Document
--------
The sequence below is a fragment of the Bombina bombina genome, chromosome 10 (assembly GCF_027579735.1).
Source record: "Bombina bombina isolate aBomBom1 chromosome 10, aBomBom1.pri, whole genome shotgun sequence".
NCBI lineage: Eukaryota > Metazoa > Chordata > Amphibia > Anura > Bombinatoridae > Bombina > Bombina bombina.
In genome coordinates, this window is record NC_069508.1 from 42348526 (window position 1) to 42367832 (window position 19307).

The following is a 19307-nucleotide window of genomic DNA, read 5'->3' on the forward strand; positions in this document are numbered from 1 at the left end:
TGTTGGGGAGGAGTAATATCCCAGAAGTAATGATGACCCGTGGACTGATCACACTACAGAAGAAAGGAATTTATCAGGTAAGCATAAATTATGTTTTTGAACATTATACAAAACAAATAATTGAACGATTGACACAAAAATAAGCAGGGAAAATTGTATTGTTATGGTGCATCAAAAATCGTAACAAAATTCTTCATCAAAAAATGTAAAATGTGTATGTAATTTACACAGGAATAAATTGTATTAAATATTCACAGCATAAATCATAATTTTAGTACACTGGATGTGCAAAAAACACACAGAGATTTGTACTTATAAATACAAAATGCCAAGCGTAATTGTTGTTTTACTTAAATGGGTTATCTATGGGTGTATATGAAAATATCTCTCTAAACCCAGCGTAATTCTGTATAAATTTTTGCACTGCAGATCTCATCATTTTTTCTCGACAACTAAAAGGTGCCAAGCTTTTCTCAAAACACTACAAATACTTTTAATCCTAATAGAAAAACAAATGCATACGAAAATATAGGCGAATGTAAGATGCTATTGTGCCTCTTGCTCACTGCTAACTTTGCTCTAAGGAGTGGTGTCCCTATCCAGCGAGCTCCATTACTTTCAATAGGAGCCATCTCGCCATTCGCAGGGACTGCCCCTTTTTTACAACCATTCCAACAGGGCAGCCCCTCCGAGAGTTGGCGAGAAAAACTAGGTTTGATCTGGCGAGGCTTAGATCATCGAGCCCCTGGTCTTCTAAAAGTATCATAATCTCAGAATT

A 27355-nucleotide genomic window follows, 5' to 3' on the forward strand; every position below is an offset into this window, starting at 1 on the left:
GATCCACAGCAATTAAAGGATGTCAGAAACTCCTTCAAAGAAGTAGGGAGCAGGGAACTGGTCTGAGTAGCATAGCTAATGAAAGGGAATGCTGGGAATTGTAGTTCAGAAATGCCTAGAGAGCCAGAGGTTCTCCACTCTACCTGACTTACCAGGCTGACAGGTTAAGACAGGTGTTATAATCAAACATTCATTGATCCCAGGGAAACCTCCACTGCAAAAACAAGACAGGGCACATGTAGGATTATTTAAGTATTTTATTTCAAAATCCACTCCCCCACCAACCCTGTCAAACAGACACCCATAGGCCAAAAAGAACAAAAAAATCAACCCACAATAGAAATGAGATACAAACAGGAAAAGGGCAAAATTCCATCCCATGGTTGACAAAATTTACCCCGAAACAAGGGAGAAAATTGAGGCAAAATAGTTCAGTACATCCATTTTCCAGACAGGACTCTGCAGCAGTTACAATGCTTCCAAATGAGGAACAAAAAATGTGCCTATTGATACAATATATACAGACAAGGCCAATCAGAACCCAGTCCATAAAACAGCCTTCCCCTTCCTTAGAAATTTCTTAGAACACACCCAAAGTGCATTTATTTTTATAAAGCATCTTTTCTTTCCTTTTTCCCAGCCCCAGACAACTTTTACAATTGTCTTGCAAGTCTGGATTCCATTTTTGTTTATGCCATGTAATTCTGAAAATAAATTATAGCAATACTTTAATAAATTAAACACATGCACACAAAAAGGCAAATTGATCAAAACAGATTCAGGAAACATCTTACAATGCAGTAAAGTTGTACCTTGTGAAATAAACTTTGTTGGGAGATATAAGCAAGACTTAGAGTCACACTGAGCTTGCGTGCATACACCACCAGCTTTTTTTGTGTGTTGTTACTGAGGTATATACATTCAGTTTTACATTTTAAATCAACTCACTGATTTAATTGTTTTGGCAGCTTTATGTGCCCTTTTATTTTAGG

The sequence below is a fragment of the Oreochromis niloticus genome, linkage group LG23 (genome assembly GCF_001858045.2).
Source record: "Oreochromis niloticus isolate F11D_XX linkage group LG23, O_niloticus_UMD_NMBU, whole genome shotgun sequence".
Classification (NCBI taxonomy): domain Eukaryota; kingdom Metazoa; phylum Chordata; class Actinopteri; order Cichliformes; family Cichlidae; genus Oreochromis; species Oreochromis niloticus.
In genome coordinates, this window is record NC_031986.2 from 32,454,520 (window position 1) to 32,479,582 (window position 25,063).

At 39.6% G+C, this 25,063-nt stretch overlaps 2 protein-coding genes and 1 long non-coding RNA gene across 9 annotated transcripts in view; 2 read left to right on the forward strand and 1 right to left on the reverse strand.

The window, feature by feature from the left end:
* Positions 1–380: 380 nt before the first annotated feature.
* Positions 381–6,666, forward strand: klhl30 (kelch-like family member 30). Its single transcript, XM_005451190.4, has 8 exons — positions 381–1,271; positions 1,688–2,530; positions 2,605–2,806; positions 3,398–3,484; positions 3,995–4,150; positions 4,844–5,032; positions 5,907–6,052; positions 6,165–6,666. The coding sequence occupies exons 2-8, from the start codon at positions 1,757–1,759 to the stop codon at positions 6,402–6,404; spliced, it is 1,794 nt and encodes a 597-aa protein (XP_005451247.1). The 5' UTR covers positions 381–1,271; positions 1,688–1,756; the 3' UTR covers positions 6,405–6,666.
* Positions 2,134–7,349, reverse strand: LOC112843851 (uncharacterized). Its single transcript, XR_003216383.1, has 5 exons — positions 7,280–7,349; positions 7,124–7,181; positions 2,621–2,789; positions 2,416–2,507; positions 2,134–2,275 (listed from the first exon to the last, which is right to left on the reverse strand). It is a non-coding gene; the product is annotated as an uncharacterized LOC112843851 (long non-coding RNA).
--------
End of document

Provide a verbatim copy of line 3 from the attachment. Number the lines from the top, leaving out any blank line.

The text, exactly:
NCBI lineage: Eukaryota > Metazoa > Chordata > Amphibia > Anura > Bombinatoridae > Bombina > Bombina bombina.